No longer at Edward Jones, looking into options.

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Hey Kool-Aid's picture
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Moraen wrote: voltmoie wrote: ...  Still, I've heard a hundred times "it's your business"  did you never hear this? It's not your business. Still - I think you should leave the business. PDP is there for a reason. Jones may not have the best research when it comes to investments, but they do have research on how likely people are to make it in the business. They probably devote most of their time to it. If you can't make it to PDP, you likely will not make it in this business.
 
You say "it's not your business"...technically speaking you are absolutely correct, I am an employee of Edward Jones!  However, I certainly feel that I am my own boss.  The only true difference to me is that Jones pays for everything and as my business grows, I will have a decision to make since I cannot sell my book upon retirement.  Otherwise, I am here in my office with my BOA, and we can choose to run our business any way we choose, as long as we are legal and eventually profitable.  Even Indy's have certain SEC rules to abide by.
 
Your statement about PDP is spot on!  The numbers required, as a new/new to reach PDP after 17 weeks are laughable and if a Broker can't hit them by that time, they are not cut out for this business at any firm, either due to their lack of skills/personality or sheer laziness!

Spaceman Spiff's picture
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Joined: 2006-08-08

I would agree.  It takes, what, 4 or 5 months of selling, 25 contacts a day, to get to PDP with under $2500 in commissions on the table?  That's one decent rollover.  If you weren't going to do the work at Jones, you won't do the work at some other company.  It sucks there just like it sucks here. 
 
If you can get back into your old industry making the kind of money you referenced before, do it.  You'll thank us later. 

Moraen's picture
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Joined: 2009-01-22

Hey Kool-Aid wrote: Moraen wrote: voltmoie wrote: ...  Still, I've heard a hundred times "it's your business"  did you never hear this? It's not your business. Still - I think you should leave the business. PDP is there for a reason. Jones may not have the best research when it comes to investments, but they do have research on how likely people are to make it in the business. They probably devote most of their time to it. If you can't make it to PDP, you likely will not make it in this business.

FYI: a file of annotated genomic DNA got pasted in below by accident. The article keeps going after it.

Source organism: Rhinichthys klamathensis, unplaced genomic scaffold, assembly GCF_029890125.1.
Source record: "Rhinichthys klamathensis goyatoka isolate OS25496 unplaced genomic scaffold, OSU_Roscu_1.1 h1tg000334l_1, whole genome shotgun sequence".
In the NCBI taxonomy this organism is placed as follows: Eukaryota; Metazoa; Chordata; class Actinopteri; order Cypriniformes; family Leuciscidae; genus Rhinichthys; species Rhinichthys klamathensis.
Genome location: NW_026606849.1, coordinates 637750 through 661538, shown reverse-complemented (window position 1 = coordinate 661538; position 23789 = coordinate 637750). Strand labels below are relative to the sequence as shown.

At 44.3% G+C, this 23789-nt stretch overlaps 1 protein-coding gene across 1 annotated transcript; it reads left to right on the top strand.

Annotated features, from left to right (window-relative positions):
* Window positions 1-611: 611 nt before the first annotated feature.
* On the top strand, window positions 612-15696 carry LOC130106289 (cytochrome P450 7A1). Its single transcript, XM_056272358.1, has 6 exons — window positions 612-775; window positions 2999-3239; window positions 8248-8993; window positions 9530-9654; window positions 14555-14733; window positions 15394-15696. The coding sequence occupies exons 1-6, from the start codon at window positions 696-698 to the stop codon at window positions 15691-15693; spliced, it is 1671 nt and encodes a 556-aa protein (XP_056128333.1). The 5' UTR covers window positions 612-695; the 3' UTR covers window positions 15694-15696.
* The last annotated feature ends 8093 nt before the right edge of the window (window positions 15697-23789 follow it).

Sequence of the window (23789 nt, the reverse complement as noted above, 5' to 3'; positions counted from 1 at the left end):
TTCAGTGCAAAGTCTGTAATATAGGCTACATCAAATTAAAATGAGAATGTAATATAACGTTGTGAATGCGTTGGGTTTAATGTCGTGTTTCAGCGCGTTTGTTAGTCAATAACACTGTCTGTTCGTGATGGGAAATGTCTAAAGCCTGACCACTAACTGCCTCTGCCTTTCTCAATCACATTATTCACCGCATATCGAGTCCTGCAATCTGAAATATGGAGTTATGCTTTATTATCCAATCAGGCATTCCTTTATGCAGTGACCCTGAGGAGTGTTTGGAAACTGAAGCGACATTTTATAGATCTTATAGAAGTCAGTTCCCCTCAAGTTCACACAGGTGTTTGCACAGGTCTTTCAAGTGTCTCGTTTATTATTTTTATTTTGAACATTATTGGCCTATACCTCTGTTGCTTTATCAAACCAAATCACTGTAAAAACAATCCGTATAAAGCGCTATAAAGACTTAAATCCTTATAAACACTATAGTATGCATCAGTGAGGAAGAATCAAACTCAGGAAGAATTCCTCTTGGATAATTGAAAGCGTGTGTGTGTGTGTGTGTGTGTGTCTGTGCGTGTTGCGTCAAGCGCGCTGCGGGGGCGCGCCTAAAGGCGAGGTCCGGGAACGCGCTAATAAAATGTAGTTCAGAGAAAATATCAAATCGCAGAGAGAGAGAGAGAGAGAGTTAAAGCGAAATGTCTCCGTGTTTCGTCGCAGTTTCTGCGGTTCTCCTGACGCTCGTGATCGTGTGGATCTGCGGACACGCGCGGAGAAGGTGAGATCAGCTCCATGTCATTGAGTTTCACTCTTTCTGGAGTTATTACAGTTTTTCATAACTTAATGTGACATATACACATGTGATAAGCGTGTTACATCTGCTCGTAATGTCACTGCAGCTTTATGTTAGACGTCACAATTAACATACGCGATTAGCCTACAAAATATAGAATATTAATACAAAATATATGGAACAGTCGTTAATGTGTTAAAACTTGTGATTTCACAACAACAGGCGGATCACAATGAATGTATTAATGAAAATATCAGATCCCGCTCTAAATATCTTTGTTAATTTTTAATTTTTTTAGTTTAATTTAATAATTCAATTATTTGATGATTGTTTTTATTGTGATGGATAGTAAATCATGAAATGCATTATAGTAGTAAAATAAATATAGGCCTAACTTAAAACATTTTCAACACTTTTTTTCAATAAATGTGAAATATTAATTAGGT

You say "it's not your business"...technically speaking you are absolutely correct, I am an employee of Edward Jones!  However, I certainly feel that I am my own boss.  The only true difference to me is that Jones pays for everything and as my business grows, I will have a decision to make since I cannot sell my book upon retirement.  Otherwise, I am here in my office with my BOA, and we can choose to run our business any way we choose, as long as we are legal and eventually profitable.  Even Indy's have certain SEC rules to abide by.
 
Your statement about PDP is spot on!  The numbers required, as a new/new to reach PDP after 17 weeks are laughable and if a Broker can't hit them by that time, they are not cut out for this business at any firm, either due to their lack of skills/personality or sheer laziness!

HKA - technically speaking and realistically speaking I am correct. True difference is you work only as a broker of investments (and credit cards and mortgages I guess). I do things that are legal, ethical AND profitable that you can't do. So that means you can't run your Jones office as you see fit. You run it according to Jones. Can you sell your clients bonds that are not in inventory at Jones? Can you sell a stock under $2 to your clients? Can you write covered calls? Can you collar stock?

Jones is a great firm. We will have to disagree about the business ownership thing, since I don't think I'll ever convince you guys.

But at least we can agree on the PDP thing!

fa09's picture
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Joined: 2009-06-03

Why we can't sell covered calls and other perfectly ethical and conservative things I will never understand. And bttw I believe we can't trade stocks under $4 not $2. However the reputation among clients truly is unprecedented, so they do a lot of things right, just ask Jim Cramer.

Hey Kool-Aid's picture
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Joined: 2008-03-30

Moraen wrote: Hey Kool-Aid wrote: Moraen wrote: voltmoie wrote: ...  Still, I've heard a hundred times "it's your business"  did you never hear this? It's not your business. Still - I think you should leave the business. PDP is there for a reason. Jones may not have the best research when it comes to investments, but they do have research on how likely people are to make it in the business. They probably devote most of their time to it. If you can't make it to PDP, you likely will not make it in this business.
 
You say "it's not your business"...technically speaking you are absolutely correct, I am an employee of Edward Jones!  However, I certainly feel that I am my own boss.  The only true difference to me is that Jones pays for everything and as my business grows, I will have a decision to make since I cannot sell my book upon retirement.  Otherwise, I am here in my office with my BOA, and we can choose to run our business any way we choose, as long as we are legal and eventually profitable.  Even Indy's have certain SEC rules to abide by.